IMPRO - An Image Processing Environment for the 80x86 Platform
B.Sc Thesis - 1993
IMPRO is totally a GUI based environment that runs on MS-DOS operating system in which various image processing routines
can be applied to images with ease.
I have co-developed IMPRO with a B.Sc student in my class - Fikret Ballıkaya. Special thanks goes to him
for his contributions.
In 1993, visual software development tools were anything but visual :) Image processing requires some heavy
memory management, pointer arithmetic and fast screen updates. Our best bet was to developed IMPRO from stratch by blending C
and Assembler. A good mix huh ? :)
In those days 640 x 480 x 256 screen resolution was the de-facto desktop standard. We decided to
base IMPRO on that resolution partly because of that and partly due to the fact that higher resolution
graphics cards were so expensive for a student to afford :)
In fact, the development of such a GUI is quite tough if you don't have a pre-built library featuring
mouse, graphics, memory management, disk access, keyboard support, menu and help systems. We had none :)
I have developed all the necessary, very low level routines for mouse, keyboard, graphics, memory management and disk subsytems in 80x86 Assembly Language.
This was real fun.
Since the standard C graphics routines for MS-DOS are not re-entrant, you can not use them in interrupt handlers. If you do, chances
are; a screen mess or a system crash :)
I must admit that Turbo C, Turbo Assembler, Turbo Debugger and Turbo Profiler from Borland were fantastic programs with
which I have developed, debugged and profiled IMPRO for speed and stability.
As you know, when a disk access failure occurs (such as no diskette in floppy) system issues a critical error
handler (such as abort, retry, fail ?). If you do not handle that kind of critical error handlers your GUI can
get very well messy when the systems breaks in and displays such a message.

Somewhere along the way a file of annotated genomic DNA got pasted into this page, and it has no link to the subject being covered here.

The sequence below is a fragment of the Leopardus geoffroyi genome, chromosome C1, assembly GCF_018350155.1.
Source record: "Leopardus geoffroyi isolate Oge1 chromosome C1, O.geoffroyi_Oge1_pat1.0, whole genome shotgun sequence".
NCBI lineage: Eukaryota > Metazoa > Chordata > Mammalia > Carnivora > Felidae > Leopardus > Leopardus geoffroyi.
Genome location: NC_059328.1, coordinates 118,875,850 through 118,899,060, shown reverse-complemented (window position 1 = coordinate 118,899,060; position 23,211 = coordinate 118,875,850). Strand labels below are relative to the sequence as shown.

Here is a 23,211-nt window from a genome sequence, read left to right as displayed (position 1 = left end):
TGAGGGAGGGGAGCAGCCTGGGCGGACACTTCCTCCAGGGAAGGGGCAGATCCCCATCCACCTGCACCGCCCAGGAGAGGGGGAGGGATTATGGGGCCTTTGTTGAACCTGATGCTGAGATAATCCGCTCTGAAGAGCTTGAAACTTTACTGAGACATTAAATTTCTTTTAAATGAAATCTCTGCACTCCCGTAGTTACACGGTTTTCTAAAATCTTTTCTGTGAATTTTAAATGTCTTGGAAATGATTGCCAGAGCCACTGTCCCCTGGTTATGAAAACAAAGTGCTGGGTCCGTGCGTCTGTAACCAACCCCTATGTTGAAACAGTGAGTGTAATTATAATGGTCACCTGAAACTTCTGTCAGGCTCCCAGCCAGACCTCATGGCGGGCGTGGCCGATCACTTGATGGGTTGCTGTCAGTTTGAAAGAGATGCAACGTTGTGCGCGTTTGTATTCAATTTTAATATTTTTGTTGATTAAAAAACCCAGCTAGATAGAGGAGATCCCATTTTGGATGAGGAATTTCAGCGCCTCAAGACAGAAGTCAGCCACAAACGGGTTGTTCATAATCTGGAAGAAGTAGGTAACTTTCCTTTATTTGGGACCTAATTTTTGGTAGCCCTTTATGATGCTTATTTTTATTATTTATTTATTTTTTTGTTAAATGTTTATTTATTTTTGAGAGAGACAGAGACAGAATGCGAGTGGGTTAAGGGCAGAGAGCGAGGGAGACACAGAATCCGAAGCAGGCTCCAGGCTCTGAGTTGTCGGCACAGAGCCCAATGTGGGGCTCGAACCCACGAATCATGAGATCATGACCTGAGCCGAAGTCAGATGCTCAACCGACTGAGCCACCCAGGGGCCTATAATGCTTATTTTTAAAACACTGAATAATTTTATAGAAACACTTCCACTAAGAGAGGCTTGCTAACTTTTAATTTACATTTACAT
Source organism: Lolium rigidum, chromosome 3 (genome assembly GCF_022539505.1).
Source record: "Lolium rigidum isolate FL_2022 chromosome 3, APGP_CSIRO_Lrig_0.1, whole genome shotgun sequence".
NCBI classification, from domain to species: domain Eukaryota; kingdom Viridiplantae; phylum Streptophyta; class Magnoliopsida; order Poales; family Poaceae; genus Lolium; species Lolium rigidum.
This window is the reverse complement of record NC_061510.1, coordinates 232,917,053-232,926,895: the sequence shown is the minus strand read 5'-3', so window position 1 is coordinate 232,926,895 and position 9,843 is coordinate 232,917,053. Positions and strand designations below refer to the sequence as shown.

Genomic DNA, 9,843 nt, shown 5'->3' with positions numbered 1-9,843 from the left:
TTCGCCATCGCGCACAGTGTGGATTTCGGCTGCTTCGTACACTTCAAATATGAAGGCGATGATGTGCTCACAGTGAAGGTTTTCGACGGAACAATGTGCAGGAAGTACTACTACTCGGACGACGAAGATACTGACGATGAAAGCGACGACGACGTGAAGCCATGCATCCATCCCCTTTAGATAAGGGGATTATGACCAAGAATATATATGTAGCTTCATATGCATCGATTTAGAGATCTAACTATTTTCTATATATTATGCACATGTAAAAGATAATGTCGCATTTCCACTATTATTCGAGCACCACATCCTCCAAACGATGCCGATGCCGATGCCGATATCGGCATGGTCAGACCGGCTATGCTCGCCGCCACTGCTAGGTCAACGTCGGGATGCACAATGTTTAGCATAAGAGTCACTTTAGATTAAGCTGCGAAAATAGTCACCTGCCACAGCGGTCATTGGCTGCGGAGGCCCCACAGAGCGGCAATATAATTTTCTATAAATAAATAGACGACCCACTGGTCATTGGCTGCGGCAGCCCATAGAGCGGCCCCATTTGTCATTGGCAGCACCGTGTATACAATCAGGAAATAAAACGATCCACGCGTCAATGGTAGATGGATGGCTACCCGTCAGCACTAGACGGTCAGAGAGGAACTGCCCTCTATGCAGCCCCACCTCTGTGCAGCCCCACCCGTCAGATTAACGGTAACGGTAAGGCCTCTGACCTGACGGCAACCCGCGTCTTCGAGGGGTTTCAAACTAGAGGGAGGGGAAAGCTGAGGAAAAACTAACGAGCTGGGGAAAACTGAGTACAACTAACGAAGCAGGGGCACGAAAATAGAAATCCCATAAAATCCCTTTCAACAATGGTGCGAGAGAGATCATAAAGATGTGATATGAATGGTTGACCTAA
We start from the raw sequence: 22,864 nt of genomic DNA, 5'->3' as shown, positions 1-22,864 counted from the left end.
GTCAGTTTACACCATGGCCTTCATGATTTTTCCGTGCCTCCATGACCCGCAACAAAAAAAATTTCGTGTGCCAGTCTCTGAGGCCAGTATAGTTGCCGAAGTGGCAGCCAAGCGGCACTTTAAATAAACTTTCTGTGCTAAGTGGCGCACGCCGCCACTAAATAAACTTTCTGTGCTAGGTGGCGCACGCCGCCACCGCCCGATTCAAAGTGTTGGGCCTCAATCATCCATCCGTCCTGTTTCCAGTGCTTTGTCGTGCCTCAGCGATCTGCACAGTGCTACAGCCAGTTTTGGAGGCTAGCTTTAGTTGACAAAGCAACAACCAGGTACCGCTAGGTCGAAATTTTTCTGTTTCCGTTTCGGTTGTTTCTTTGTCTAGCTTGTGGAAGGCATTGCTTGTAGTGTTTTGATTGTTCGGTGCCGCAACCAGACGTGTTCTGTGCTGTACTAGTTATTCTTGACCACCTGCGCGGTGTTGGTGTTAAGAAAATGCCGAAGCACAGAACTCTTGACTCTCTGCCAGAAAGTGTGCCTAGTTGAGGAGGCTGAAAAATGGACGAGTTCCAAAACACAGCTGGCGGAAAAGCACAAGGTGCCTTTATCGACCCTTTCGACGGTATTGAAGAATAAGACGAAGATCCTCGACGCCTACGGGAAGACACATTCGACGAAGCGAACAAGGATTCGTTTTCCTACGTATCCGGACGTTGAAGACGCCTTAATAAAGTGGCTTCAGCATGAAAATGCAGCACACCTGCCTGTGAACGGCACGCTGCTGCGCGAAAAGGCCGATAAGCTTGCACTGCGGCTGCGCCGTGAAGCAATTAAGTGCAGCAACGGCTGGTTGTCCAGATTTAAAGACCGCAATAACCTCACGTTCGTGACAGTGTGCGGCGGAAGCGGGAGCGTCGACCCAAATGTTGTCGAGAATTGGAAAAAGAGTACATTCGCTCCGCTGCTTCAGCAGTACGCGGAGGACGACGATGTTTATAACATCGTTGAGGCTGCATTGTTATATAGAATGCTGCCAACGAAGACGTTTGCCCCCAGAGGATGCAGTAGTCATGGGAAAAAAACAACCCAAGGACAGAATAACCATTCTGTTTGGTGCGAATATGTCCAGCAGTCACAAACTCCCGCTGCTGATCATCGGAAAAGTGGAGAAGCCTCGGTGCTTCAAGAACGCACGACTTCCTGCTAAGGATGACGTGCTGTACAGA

Well, IMPRO handles critical errors. Ask me how many days I have spent to debug and make it work in front of
the computer with Turbo Assembler & Debugger, PC Intern, Peter Norton's Assembly Language book :)
Memory management for image processing routines were done by using Extended Memory over Expanded Memory. 286 & 386 DOS Extenders
or C compilers such as Watcom C (flat addressing) were available but in fact, we did not have enough time to thoroughly evaluate those products
so I prefered to access Expanded Memory by own routines written in Assembly Language.
During our image processing classes, we have developed numerous command line programs to execute image processing algorithms.
Since IMPRO can spawn other executable programs, we have provided an innovative way to execute and capture the results of those command line programs inorder to provide a very flexible image processing environment.
IMPRO has 40,000+ lines of C and Assembly Code with its own mouse, keyboard, graphics, memory management, menu & help systems, desktop
accessories and error handlers.
It became up and running after doing 4 months (2 developers) of day to night very hard work.
We have done our A level computing homework and defended our B.Sc thesis against a jury.
Reward: Got 4 / 4